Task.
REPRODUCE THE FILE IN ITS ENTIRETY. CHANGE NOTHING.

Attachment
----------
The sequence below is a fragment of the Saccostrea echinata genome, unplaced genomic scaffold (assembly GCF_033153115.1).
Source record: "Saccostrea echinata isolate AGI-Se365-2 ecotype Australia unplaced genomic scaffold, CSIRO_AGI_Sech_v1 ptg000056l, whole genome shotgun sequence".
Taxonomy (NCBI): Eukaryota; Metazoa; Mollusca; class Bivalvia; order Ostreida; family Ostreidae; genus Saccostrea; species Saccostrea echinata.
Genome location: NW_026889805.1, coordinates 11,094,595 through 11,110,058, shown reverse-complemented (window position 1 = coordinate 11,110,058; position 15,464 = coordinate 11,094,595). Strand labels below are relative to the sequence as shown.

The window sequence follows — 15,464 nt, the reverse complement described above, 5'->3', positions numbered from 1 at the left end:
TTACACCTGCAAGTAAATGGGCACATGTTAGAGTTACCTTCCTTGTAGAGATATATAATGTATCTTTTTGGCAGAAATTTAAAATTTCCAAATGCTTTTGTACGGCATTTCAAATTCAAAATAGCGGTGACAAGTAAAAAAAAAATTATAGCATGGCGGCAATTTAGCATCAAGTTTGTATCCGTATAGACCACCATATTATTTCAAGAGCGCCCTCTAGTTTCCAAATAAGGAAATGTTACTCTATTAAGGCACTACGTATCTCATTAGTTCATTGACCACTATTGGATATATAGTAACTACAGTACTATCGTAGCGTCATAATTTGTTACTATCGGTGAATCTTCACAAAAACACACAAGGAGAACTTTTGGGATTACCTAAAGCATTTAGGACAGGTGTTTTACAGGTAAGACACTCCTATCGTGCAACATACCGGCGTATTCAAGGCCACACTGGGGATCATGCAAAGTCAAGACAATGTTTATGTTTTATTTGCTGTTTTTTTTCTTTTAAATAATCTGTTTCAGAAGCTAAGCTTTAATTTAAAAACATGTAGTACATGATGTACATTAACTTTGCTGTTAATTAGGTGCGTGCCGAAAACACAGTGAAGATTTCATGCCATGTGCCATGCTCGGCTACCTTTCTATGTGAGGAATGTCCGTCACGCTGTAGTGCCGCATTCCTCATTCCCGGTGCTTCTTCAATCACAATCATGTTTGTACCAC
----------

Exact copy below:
The sequence below is a fragment of the Saccostrea echinata genome, unplaced genomic scaffold (assembly GCF_033153115.1).
Source record: "Saccostrea echinata isolate AGI-Se365-2 ecotype Australia unplaced genomic scaffold, CSIRO_AGI_Sech_v1 ptg000056l, whole genome shotgun sequence".
Taxonomy (NCBI): Eukaryota; Metazoa; Mollusca; class Bivalvia; order Ostreida; family Ostreidae; genus Saccostrea; species Saccostrea echinata.
Genome location: NW_026889805.1, coordinates 11,094,595 through 11,110,058, shown reverse-complemented (window position 1 = coordinate 11,110,058; position 15,464 = coordinate 11,094,595). Strand labels below are relative to the sequence as shown.

The window sequence follows — 15,464 nt, the reverse complement described above, 5'->3', positions numbered from 1 at the left end:
TTACACCTGCAAGTAAATGGGCACATGTTAGAGTTACCTTCCTTGTAGAGATATATAATGTATCTTTTTGGCAGAAATTTAAAATTTCCAAATGCTTTTGTACGGCATTTCAAATTCAAAATAGCGGTGACAAGTAAAAAAAAAATTATAGCATGGCGGCAATTTAGCATCAAGTTTGTATCCGTATAGACCACCATATTATTTCAAGAGCGCCCTCTAGTTTCCAAATAAGGAAATGTTACTCTATTAAGGCACTACGTATCTCATTAGTTCATTGACCACTATTGGATATATAGTAACTACAGTACTATCGTAGCGTCATAATTTGTTACTATCGGTGAATCTTCACAAAAACACACAAGGAGAACTTTTGGGATTACCTAAAGCATTTAGGACAGGTGTTTTACAGGTAAGACACTCCTATCGTGCAACATACCGGCGTATTCAAGGCCACACTGGGGATCATGCAAAGTCAAGACAATGTTTATGTTTTATTTGCTGTTTTTTTTCTTTTAAATAATCTGTTTCAGAAGCTAAGCTTTAATTTAAAAACATGTAGTACATGATGTACATTAACTTTGCTGTTAATTAGGTGCGTGCCGAAAACACAGTGAAGATTTCATGCCATGTGCCATGCTCGGCTACCTTTCTATGTGAGGAATGTCCGTCACGCTGTAGTGCCGCATTCCTCATTCCCGGTGCTTCTTCAATCACAATCATGTTTGTACCAC